The Snail on the Wall is a blog by writer Lady Vowell Smith bringing you recommended reads, book club guides, and reasons to drop everything and read. Writer, editor, literary critic, erstwhile academic, book clubber. Has a room (blog) of her own at The Snail on the Wall.
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To all the people across our country doing “small great things” every day, this book is for you. The Washington Post called it last year “the most important novel Jodi Picoult has ever written.” A story of a conflict between a black nurse and a white supremacist, it’s a timely read. I recommended it to my book club, and you should, too.
I first learned of this debut novel by Emma Flint from the author herself, who was featured on a panel of “Buzz Authors” at Book Expo 2016, which I had the great fortune to attend. These authors had written the biggest books of the coming year, their publishers proclaimed. And several of the titles introduced here proved worthy of their buzz, including two of my favorites from 2016, The Nix by Nathan Hill and The Mothers by Brit Bennett. If you’ve somehow overlooked these two brilliant novels, make amends and read them right now. (Click here for my review of The Nix.)
Buzz Author panel at 2016 Book Expo America: Gary Younge, Thomas Mullen, Nathan Hill, Emily Fridlund, Emma Flint, and Brit Bennett (apologies, Brit Bennett, for this behind-the-podium shot).
Little Deaths doesn’t dazzle in quite the same way as those books, though it doesn’t disappoint either. In part, its lack of luster comes from its style and subject matter. Flint gives us a slow, quiet film noir–style study based on the infamous real-life case of Alice Crimmins, a mother convicted of killing her two children in New York City in the 1960s. In its reimagined version of this incident, Little Deaths brings together an accused woman, her beleaguered ex-husband, an implacable detective, and a hungry young journalist who first wants the story but eventually wants much more.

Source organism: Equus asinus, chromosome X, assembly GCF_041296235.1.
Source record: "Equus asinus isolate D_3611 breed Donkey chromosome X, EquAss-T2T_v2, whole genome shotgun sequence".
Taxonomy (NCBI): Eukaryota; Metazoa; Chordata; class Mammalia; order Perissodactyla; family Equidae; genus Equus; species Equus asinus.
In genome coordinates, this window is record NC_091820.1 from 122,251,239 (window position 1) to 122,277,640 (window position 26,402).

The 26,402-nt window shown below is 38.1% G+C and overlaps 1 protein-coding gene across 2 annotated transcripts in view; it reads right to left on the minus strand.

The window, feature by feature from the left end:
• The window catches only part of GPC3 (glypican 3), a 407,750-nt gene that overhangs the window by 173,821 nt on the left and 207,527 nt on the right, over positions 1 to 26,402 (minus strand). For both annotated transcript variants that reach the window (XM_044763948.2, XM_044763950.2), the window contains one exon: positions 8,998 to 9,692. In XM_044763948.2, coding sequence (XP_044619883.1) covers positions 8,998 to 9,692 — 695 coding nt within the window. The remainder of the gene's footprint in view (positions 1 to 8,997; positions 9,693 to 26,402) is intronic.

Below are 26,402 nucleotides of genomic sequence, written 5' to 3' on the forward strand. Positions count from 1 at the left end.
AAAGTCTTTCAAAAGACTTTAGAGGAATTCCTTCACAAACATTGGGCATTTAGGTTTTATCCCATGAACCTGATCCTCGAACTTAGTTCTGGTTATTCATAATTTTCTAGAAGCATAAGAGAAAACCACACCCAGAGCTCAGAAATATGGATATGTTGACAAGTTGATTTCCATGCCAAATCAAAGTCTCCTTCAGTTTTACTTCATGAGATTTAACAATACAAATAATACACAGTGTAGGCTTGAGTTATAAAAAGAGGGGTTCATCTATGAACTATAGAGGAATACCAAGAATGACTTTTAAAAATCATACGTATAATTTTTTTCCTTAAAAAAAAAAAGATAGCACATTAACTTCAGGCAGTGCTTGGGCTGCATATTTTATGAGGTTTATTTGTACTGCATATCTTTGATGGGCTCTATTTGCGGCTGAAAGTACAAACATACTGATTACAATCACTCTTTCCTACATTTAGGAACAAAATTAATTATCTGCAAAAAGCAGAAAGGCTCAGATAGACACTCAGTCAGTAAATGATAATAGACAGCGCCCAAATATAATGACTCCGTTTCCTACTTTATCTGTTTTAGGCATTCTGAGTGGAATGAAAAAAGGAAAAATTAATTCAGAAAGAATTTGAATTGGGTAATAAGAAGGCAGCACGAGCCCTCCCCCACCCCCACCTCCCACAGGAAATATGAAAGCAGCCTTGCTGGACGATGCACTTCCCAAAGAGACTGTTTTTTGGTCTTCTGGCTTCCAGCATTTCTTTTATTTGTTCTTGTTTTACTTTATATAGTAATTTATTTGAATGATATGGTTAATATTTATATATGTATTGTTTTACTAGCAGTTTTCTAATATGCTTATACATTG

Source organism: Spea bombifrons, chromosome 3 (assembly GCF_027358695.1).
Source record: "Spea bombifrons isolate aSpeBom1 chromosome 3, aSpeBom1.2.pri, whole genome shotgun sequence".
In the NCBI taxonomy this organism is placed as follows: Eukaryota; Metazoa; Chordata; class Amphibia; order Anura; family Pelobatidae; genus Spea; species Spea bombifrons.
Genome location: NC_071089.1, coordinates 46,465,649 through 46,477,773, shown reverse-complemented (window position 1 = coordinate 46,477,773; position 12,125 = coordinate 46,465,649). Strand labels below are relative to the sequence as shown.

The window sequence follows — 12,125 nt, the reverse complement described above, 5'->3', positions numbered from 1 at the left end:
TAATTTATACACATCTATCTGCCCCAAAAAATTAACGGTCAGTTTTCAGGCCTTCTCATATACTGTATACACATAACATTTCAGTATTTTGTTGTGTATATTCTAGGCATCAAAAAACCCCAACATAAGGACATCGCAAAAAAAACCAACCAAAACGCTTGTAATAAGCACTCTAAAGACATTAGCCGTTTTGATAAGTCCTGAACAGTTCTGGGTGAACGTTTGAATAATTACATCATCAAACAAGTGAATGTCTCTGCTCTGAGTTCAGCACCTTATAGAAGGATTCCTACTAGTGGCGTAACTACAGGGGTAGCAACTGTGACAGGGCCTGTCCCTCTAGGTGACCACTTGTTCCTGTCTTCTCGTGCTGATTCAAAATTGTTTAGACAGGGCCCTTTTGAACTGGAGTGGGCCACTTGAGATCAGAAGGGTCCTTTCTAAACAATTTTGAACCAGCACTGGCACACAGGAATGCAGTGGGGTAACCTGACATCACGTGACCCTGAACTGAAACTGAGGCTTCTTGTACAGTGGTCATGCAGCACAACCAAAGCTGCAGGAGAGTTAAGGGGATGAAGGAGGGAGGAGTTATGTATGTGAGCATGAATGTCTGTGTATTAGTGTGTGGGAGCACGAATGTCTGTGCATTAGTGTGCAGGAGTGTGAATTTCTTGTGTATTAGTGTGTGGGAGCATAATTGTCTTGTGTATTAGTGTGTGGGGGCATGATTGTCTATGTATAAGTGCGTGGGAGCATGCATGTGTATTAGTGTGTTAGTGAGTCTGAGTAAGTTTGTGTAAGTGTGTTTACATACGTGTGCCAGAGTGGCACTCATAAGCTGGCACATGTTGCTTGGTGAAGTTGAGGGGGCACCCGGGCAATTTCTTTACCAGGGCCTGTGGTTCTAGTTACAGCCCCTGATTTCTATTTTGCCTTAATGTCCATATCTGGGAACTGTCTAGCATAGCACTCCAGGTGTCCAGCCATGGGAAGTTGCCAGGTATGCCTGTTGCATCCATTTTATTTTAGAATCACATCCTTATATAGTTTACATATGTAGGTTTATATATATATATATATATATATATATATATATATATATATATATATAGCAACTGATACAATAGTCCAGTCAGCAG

It’s a story of intersecting characters and imagined motives. Anti-heroine Ruth Malone shares the outlines of her real counterpart, Alice Crimmins. Separated from her husband, she works as a cocktail waitress unafraid to capitalize on her striking looks: “makeup an inch thick, hair just so, clothes that showed everything the good Lord gave her.” What sets Ruth and Alice apart from the typical 1960s woman also makes them easy to indict when the children go missing. Flint shapes Ruth into a fully formed person, flawed to be sure, but not the cold, heartless murderer she’s made out to be. The novel takes us where the public and police are unwilling to go—behind the controlled, stoic facade of an accused woman into her inner world of grief: “She sat up, wrapped her arms around her body, trying not to think of her body, because that would mean thinking of the children it had carried and borne and fed and comforted and nursed and held and slapped and stroked and soothed and loved.”
The author isn’t attempting historical fiction here; she’s writing a character study inspired by actual events and people. Keep reminding yourself of this so as not to judge the liberties Flint sometimes takes with what characters think, say, and know. Occasionally she stretches the fabric of plausibility a little too far even for fiction: as much as we might root for reporter Pete Wonicke to beat the police at their investigative game, it’s unlikely that so many side characters would be willing to spill so much to a journalist for the mere gift of a drink and cigarette. But it takes the viewpoints of all these different people to construct a detailed narrative of that fateful July 1965 night, and to build an authentic profile of the woman at the center of it.
Little Deaths meanders back and forth between Pete and Ruth, between the genres of literary crime and in-depth character study, between the concepts of perception and truth. In a welcome twist at the end, Flint reveals what really happened to Ruth’s children. But, whether real life or a novel, the truth doesn’t have the power to free—not in the overwhelming face of perception, assumption, and judgment.